The cases of Re JM and others were duly heard on 3 and 4 December and 13 January 2016. He heard from the applicant statutory bodies, the Secretaries of State for Justice and Health and the Official Solicitor. The Law Society was given permission to file submissions.

Charles J reiterated the potential for Rule 3 A representatives – often in the form of advocacy services commissioned by local authorities- to provide the required standards of fairness which the streamlined process needs.

He held that – irrespective of the investigatory role of the COP and the duty of disclosure on applicant authorities- a fair procedure for the purpose of Article 5 and the common law must involve “someone assistance from someone on the ground who considers the care package through P’s eyes” (§140).

The problem is that of availability. He described the case as an opportunity for central government to “face up and constructively address the availability in practice of such Rule 3A representatives” (§17). He concluded that central government had failed to take this up and instead sought to pass the responsibilities to local government and criticized the “avoidant approach that prioritises budgetary considerations over responsibilities to vulnerable people” (§19).

Unsurprisingly he held that the COP should not attempt to direct local authorities to take steps to identify or provide a Rule 3 A representative (§24 and ±102-103). The primary responsibility to put the court in the position where it can meet the minimum requirements of fairness is on central government or on central government together with applicant authorities (§24).

Charles J has therefore taken the following steps in all cases bar one – VE- where a representative became available:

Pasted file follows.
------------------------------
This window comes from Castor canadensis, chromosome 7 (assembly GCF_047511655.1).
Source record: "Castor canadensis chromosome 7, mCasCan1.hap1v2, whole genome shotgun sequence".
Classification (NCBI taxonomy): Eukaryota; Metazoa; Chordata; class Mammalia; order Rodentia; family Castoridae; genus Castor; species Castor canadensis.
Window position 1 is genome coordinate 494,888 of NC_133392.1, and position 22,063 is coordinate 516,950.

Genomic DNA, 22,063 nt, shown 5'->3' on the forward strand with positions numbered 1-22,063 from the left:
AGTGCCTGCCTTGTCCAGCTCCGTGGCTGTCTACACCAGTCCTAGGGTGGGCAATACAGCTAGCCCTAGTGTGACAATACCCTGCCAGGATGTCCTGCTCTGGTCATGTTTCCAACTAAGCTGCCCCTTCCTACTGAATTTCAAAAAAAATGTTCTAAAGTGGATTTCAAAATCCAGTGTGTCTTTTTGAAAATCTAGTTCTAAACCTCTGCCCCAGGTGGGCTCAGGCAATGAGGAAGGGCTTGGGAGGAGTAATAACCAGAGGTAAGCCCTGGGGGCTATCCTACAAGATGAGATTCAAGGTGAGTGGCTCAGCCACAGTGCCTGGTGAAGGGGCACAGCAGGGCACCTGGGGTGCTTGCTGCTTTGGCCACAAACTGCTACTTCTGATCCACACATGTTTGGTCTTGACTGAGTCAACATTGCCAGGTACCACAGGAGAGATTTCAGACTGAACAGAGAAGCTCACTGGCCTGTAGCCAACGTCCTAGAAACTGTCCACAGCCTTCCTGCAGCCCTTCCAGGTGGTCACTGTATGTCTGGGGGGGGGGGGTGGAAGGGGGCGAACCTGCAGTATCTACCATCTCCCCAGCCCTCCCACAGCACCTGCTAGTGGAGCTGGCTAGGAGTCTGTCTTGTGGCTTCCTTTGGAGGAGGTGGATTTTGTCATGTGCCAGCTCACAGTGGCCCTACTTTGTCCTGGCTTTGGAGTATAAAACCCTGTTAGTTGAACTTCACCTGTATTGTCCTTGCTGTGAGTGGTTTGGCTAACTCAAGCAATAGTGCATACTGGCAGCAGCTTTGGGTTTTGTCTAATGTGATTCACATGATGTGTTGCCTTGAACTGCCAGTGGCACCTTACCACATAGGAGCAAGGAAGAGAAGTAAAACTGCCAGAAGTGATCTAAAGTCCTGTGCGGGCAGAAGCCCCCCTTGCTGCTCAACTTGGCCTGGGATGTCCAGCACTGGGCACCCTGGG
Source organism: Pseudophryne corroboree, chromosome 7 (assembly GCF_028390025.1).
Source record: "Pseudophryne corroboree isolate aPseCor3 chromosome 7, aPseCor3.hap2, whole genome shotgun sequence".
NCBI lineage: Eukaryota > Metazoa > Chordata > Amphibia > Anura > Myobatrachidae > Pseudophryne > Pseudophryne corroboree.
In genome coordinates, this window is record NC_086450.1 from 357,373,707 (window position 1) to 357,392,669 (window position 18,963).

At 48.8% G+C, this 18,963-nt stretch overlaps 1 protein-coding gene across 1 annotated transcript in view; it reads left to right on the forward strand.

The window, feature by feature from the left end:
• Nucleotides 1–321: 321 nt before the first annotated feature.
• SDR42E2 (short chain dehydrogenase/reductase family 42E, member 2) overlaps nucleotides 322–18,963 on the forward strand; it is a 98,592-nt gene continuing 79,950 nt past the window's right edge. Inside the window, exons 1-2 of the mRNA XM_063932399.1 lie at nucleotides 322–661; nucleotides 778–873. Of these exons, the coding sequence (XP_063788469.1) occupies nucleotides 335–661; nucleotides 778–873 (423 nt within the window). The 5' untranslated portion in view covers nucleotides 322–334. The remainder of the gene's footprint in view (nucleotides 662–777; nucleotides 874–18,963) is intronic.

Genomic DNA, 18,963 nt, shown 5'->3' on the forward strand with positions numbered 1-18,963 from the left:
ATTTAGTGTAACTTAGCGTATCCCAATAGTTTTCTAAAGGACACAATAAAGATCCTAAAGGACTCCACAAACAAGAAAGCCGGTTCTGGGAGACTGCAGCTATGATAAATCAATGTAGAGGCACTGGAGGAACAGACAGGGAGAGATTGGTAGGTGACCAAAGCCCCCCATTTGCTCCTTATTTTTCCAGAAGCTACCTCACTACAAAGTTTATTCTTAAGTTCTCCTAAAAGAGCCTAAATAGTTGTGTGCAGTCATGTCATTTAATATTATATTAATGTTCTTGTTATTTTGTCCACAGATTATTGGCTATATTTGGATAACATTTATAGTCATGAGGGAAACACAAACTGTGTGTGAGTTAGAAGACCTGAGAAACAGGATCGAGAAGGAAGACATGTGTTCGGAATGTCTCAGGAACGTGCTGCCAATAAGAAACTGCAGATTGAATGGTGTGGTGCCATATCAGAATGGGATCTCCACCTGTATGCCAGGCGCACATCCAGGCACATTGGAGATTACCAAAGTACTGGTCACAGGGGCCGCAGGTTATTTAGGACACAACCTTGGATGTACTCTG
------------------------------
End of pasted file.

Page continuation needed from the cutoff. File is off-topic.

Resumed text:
1. He joined the MoJ and DoH as parties;
2. Invited the parties to identify an immediately available Rule 3A representative or an alternative procedure;
3. He stayed the applications until such steps had been taken with liberty to apply.
Importantly he held that this order should be made by the COP in similar cases. (§26)

He provided a list of options that could be taken by central government to break the stalemate that will now see government departments joined in potentially hundreds of cases:

1. Enter into contracts with advocacy providers
2. Provide local authorities with resources so that they can enter into contracts
3. Set up a pool of Accredited Legal Representatives with the support of the Lord Chancellor
4. Increase resources to the Official Solicitor.
5. Make changes to legal aid
6. Provide resources to extend the range of s49 visitors.
7. Take a case to the Supreme Court and invite it to re-visit Cheshire West.

In the course of the judgment Charles J:

1. Accepted that a change to legal aid regulations to permit non-means tested legal aid in both contentious and non-contentious DOL welfare hearings could prove part of a solution (together with the creation of ALRs) (§73)